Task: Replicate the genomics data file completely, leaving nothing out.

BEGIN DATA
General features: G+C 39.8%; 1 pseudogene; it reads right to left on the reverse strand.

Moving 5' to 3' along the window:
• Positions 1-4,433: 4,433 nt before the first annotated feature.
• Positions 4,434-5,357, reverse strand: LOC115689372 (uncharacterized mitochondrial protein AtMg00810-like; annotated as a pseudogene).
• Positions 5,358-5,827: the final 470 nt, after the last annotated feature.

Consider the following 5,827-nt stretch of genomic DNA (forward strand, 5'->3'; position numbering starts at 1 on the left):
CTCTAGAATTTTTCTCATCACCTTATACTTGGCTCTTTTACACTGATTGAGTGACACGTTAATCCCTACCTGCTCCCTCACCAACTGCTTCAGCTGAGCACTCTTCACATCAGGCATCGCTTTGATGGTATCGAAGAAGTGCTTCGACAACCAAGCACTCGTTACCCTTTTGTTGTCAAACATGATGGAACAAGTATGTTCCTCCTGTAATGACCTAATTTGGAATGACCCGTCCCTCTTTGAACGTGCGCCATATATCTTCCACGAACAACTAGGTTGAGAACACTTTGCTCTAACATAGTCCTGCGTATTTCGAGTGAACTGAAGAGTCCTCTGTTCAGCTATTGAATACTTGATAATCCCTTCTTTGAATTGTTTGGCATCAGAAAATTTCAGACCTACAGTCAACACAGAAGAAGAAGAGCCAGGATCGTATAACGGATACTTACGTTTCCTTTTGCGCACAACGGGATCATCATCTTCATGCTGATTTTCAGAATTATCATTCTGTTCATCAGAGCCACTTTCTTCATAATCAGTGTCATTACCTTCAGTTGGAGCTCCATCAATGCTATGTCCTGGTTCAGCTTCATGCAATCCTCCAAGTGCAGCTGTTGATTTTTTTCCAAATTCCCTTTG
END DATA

General features: G+C 39.8%; 1 pseudogene; it reads right to left on the reverse strand.

Moving 5' to 3' along the window:
• Positions 1-4,433: 4,433 nt before the first annotated feature.
• Positions 4,434-5,357, reverse strand: LOC115689372 (uncharacterized mitochondrial protein AtMg00810-like; annotated as a pseudogene).
• Positions 5,358-5,827: the final 470 nt, after the last annotated feature.

Consider the following 5,827-nt stretch of genomic DNA (forward strand, 5'->3'; position numbering starts at 1 on the left):
CTCTAGAATTTTTCTCATCACCTTATACTTGGCTCTTTTACACTGATTGAGTGACACGTTAATCCCTACCTGCTCCCTCACCAACTGCTTCAGCTGAGCACTCTTCACATCAGGCATCGCTTTGATGGTATCGAAGAAGTGCTTCGACAACCAAGCACTCGTTACCCTTTTGTTGTCAAACATGATGGAACAAGTATGTTCCTCCTGTAATGACCTAATTTGGAATGACCCGTCCCTCTTTGAACGTGCGCCATATATCTTCCACGAACAACTAGGTTGAGAACACTTTGCTCTAACATAGTCCTGCGTATTTCGAGTGAACTGAAGAGTCCTCTGTTCAGCTATTGAATACTTGATAATCCCTTCTTTGAATTGTTTGGCATCAGAAAATTTCAGACCTACAGTCAACACAGAAGAAGAAGAGCCAGGATCGTATAACGGATACTTACGTTTCCTTTTGCGCACAACGGGATCATCATCTTCATGCTGATTTTCAGAATTATCATTCTGTTCATCAGAGCCACTTTCTTCATAATCAGTGTCATTACCTTCAGTTGGAGCTCCATCAATGCTATGTCCTGGTTCAGCTTCATGCAATCCTCCAAGTGCAGCTGTTGATTTTTTTCCAAATTCCCTTTG